As I have been working this week, I have been listening to a great little podcast produced by the Washington Post which devotes a podcast episode to every US President from Washington to Trump. It has been very interesting and I have enjoyed it thoroughly. Again and again, when I learn about the history of the US, I am struck by the deep rooted-ness of Christianity in our heritage. It is truly deep and wide. But the Washington Post isn't exactly a Christian media outlet. Most of the history that I learned growing up was very right-leaning and explicitly Christian in it's vision of history. There is nothing wrong with that, we all come from a perspective. There are no neutral historians. But I am struck by how much of our past has been ignored or painted over with a glossy brush by Christian historians, at least as I remember it. But the truth be told, I am guilty myself of retelling history, whether national or personal, in the way that I want it to be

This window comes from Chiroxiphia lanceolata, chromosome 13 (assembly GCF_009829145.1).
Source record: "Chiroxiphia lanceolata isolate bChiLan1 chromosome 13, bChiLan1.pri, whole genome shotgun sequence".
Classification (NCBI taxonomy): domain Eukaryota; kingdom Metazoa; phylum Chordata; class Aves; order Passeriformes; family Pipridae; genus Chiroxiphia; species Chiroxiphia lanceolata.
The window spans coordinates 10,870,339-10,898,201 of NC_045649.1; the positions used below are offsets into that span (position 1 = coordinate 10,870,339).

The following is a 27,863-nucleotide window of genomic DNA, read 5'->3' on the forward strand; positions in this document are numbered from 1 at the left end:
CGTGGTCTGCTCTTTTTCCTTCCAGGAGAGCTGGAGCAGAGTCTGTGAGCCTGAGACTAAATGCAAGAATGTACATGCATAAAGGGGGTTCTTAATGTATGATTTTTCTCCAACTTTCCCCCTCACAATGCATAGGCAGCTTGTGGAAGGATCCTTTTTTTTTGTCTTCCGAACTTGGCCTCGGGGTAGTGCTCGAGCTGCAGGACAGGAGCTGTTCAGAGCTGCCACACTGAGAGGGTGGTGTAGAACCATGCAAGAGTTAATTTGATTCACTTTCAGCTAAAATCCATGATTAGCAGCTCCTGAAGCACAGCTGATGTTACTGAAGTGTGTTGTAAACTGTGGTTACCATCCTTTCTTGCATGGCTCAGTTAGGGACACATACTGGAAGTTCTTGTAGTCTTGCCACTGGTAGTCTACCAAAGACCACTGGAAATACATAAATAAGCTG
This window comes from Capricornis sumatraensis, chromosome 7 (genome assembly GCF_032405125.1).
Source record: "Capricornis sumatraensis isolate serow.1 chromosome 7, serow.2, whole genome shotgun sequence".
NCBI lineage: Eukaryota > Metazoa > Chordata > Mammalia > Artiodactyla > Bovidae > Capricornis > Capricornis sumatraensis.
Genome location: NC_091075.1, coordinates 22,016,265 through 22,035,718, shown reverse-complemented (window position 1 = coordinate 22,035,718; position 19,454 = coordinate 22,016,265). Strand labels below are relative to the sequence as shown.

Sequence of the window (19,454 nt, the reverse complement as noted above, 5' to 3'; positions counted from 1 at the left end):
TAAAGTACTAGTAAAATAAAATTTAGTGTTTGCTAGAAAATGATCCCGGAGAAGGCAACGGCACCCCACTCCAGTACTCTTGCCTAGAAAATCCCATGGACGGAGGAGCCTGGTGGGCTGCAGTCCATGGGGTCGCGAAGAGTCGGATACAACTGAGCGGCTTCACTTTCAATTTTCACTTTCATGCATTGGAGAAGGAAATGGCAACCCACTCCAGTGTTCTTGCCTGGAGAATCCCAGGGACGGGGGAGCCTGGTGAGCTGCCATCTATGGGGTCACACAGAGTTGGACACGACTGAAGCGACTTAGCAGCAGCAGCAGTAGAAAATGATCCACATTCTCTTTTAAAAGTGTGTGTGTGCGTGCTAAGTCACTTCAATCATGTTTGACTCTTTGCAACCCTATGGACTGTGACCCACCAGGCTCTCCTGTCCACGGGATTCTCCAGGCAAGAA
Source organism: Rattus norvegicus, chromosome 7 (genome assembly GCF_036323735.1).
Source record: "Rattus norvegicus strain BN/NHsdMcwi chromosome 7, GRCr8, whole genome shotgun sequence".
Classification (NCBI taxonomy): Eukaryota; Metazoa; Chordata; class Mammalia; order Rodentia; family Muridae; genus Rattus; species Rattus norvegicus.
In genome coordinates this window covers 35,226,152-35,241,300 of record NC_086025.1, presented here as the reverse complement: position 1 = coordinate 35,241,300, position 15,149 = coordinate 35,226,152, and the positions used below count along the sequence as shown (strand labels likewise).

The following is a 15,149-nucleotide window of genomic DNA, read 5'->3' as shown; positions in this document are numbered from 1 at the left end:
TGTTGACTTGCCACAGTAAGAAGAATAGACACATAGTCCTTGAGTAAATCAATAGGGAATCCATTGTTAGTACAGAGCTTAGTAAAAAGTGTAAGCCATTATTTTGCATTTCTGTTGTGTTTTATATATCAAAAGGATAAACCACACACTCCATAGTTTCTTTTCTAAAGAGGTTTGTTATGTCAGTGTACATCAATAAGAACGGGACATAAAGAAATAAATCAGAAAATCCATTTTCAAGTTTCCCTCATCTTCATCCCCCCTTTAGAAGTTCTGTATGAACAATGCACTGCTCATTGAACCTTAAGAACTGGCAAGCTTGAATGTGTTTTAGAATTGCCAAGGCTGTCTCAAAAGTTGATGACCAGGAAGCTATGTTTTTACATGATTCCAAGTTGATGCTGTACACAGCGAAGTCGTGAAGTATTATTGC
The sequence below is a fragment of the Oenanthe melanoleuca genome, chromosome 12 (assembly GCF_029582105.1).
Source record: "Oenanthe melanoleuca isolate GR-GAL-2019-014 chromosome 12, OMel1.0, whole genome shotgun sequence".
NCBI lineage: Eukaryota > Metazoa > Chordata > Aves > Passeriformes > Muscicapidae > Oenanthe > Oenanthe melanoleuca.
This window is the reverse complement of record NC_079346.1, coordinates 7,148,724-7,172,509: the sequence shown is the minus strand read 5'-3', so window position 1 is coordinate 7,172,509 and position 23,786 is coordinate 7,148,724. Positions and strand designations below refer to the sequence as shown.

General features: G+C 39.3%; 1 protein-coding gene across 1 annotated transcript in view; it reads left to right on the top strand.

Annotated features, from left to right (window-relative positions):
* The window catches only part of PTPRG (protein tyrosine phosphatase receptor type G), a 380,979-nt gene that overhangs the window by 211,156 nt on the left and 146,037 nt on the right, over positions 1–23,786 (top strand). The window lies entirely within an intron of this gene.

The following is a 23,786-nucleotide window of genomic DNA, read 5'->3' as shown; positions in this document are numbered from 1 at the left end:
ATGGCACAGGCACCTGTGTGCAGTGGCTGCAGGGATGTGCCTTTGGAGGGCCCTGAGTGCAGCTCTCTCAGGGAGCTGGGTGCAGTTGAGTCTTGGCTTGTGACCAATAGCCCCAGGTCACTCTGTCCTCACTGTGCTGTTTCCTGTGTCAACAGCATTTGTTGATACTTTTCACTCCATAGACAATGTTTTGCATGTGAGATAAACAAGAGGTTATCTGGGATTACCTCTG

remembered more than how it really was and is. This is human nature...corrupt human nature, but natural nonetheless. When I hear non-Christians reflect on history these days, I can hear a lot more of the critique that is being deservedly given more than I used to be willing to bear. This is a sign, I think, of Christian maturity, and a growth in the confidence of the steadfast grace of God. And I give God thanks for that. With that in mind, there is one good and necessary thing that has come out of the modern LGBTQ (why don't we just slap the whole alphabet on there?), movement and that is this: this movement has made it clear (though certainly not always intentionally) that abuse, abandonment, neglect, adultery, divorce, and pornography hurts people, especially children. When we silence the cries of children who have been hurt, the result is violent and destructive revolutions as we are experiencing now. This whole movement is a cry of protest and a cry for validation. We need to recognize the legitimacy of the protests (I am hurting because of someone who should have loved me), and we should validate, not the inappropriate behavior, but the legitimacy of the hurt and the value of the human being. If we look back at history and hear the honest critique of non-Christians, I think we can repent and work on moving forward to be better Christians in the future. Denying our own short-comings will never advance the kingdom of God. So, help me God, I will learn this.